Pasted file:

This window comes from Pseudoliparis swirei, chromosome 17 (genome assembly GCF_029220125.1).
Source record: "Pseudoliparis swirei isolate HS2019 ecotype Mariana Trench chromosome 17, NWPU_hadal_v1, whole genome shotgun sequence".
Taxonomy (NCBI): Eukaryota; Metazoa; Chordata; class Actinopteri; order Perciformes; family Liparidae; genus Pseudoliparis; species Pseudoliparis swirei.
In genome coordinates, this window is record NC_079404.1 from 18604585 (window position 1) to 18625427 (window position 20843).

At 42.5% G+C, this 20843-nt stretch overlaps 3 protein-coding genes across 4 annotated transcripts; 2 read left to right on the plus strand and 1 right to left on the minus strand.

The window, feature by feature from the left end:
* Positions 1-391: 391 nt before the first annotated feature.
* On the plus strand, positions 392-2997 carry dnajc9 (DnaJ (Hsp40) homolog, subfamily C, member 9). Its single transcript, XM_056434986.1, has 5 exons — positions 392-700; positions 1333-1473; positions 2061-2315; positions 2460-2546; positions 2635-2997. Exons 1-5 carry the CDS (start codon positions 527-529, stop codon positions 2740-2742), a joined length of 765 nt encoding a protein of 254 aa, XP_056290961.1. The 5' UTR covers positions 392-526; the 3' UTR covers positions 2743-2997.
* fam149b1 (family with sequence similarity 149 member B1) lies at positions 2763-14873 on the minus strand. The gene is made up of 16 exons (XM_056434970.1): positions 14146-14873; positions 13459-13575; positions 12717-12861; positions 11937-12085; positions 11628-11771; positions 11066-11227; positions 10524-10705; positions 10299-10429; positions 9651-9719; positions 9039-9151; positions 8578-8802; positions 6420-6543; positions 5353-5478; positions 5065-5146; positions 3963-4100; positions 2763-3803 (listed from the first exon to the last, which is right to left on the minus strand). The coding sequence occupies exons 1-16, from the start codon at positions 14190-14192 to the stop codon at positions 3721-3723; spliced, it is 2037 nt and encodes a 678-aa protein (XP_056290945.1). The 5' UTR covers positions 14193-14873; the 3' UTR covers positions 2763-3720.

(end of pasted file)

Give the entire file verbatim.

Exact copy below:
This window comes from Pseudoliparis swirei, chromosome 17 (genome assembly GCF_029220125.1).
Source record: "Pseudoliparis swirei isolate HS2019 ecotype Mariana Trench chromosome 17, NWPU_hadal_v1, whole genome shotgun sequence".
Taxonomy (NCBI): Eukaryota; Metazoa; Chordata; class Actinopteri; order Perciformes; family Liparidae; genus Pseudoliparis; species Pseudoliparis swirei.
In genome coordinates, this window is record NC_079404.1 from 18604585 (window position 1) to 18625427 (window position 20843).

At 42.5% G+C, this 20843-nt stretch overlaps 3 protein-coding genes across 4 annotated transcripts; 2 read left to right on the plus strand and 1 right to left on the minus strand.

The window, feature by feature from the left end:
* Positions 1-391: 391 nt before the first annotated feature.
* On the plus strand, positions 392-2997 carry dnajc9 (DnaJ (Hsp40) homolog, subfamily C, member 9). Its single transcript, XM_056434986.1, has 5 exons — positions 392-700; positions 1333-1473; positions 2061-2315; positions 2460-2546; positions 2635-2997. Exons 1-5 carry the CDS (start codon positions 527-529, stop codon positions 2740-2742), a joined length of 765 nt encoding a protein of 254 aa, XP_056290961.1. The 5' UTR covers positions 392-526; the 3' UTR covers positions 2743-2997.
* fam149b1 (family with sequence similarity 149 member B1) lies at positions 2763-14873 on the minus strand. The gene is made up of 16 exons (XM_056434970.1): positions 14146-14873; positions 13459-13575; positions 12717-12861; positions 11937-12085; positions 11628-11771; positions 11066-11227; positions 10524-10705; positions 10299-10429; positions 9651-9719; positions 9039-9151; positions 8578-8802; positions 6420-6543; positions 5353-5478; positions 5065-5146; positions 3963-4100; positions 2763-3803 (listed from the first exon to the last, which is right to left on the minus strand). The coding sequence occupies exons 1-16, from the start codon at positions 14190-14192 to the stop codon at positions 3721-3723; spliced, it is 2037 nt and encodes a 678-aa protein (XP_056290945.1). The 5' UTR covers positions 14193-14873; the 3' UTR covers positions 2763-3720.